“The universe is an aggregate of non-simultaneous and only partially overlapping events”
- Estelle Jussim,(51)
In ‘Before Photography’ Peter Gallassi discusses the social context of the invention of photography. Although all the technology to produce photography was present before the eighteenth century, it was the large amount of what he describes as ‘Speculative tinkering’ that spawned the photograph as we know it.(Gallassi, 11)
The camera, as a tool was creating a new standard of pictorial logic, offering the possibility of automatically producing perfect perspective which was in itself the product of a tradition of Western pictorial tradition. Describing the ‘four-hundred-odd years of perspective’s hegemony over Western painting (ibid.13) he says that the differences in the use of perspective form a ‘coherent history’ in the way that painters conceived the role of vision in art. This history he describes as a ‘complex but continuous development of the normative visual scheme’ (Ibid.14) based upon the development of pictorial tools.
In The Ontology of the Photographic Image, Andre Bazin describes perspective as the ‘original sin’ of Western painting, leading to a quandary between aesthetics and representation; the former a spiritual reality, the latter a psychological need (The Camera Viewed, Vol 2, p.142). Perspective, says Bazin, did not solve the problem of movement and realism was ‘forced to continue the search for some way of giving dramatic expression to the moment’.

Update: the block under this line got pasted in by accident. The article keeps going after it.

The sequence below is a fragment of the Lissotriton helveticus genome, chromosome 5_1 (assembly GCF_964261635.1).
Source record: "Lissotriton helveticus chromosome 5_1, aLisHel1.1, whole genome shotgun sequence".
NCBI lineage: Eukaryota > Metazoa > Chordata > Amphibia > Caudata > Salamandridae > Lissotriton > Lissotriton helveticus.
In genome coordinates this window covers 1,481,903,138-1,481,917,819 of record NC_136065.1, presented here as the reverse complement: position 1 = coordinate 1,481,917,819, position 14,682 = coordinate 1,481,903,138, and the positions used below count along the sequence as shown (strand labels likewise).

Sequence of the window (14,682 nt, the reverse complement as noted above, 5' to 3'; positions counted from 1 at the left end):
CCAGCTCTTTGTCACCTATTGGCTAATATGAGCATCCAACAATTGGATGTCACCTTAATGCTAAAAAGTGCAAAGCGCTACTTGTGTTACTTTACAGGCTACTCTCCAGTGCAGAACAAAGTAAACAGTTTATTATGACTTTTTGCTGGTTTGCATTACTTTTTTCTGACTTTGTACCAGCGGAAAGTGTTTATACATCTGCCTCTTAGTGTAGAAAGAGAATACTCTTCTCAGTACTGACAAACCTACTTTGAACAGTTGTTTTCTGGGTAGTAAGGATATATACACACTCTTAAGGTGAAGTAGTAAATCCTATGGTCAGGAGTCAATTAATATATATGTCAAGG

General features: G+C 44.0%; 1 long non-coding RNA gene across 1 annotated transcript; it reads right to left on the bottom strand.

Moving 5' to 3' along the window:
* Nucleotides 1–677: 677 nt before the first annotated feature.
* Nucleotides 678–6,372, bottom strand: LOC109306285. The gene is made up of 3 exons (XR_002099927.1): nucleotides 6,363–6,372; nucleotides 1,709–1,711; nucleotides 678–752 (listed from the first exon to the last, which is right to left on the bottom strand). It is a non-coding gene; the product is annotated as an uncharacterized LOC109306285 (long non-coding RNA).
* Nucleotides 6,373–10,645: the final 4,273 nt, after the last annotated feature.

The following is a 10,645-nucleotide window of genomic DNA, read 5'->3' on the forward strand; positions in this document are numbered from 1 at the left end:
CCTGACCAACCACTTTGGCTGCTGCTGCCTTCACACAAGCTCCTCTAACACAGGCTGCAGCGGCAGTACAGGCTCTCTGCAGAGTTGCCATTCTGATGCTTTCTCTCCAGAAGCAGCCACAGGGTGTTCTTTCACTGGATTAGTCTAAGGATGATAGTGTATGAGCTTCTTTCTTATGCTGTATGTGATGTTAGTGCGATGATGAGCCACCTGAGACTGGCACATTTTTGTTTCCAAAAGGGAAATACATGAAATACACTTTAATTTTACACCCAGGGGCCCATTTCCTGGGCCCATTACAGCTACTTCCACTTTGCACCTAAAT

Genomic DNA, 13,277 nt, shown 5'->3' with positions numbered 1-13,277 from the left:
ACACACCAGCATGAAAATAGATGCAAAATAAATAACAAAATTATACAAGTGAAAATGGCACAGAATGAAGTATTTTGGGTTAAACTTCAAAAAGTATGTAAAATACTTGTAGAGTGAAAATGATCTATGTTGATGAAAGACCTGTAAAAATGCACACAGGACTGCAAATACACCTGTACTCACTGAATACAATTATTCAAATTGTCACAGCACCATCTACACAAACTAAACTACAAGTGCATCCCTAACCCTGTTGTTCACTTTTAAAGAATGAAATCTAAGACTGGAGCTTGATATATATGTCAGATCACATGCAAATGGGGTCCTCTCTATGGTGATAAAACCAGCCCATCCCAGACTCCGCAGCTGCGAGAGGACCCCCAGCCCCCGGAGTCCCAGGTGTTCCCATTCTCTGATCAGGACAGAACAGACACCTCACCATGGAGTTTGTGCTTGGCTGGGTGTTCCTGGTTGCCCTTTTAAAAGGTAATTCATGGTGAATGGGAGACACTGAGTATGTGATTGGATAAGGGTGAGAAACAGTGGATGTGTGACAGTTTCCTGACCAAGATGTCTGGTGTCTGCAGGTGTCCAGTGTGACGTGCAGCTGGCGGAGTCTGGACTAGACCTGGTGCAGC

Photography’s disruption to this history is discussed by Joanna Lowry in her essay, ‘History, allegory, technologies of Vision’ (History Painting Reassessed, ed. David Green) Referring to an essay by Jeff Wall on the work of Manet, Lowry discusses Wall’s theory of “an increasingly alienated relationship between bodies and the space they inhabit” produced as a result of the fragmentation of the individual subject under the laws of capitalism.
Wall’s argument is that the emergence of modern industrial society resulted in the commodification of the body through the new systems of industrial capitalism. In addition, the emergence of photography was a threat to painting as it “revealed it’s own technical presence within the concept of the picture” (Wall) which had hitherto been conceived as internally structured using perspective. Wall argues that the transgressive fragmentation of the laws of classical perspective in Manet’s paintings shows a recognition that this previously unquestioned structure was under threat.
In Revisions, Ian Jeffrey discusses the change of perspective that took place in the Modernist Era where technological advances lead to changing attitudes and ways of visualizing space. He says, ‘An apple or an orange in 1907 was something in essence desirable and edible; whereas in the 1920s and increasingly into the thirties, it featured in ‘Modernist’ art as a moveable item in an arrangement’ (Jeffrey, 88). Jeffrey explains this change in attitude to a different way of thinking: Modernists, he suggests, thought in terms of ‘room space’, not the ‘deep space’ of the Renaissance, and more shallow than the proscenium arch. The influence of photography was to introduce a ‘scene’ with moveable parts, with any number of productions and performances. He suggest that this new ‘relativism’ came out of an acceptance of the theory of relativity.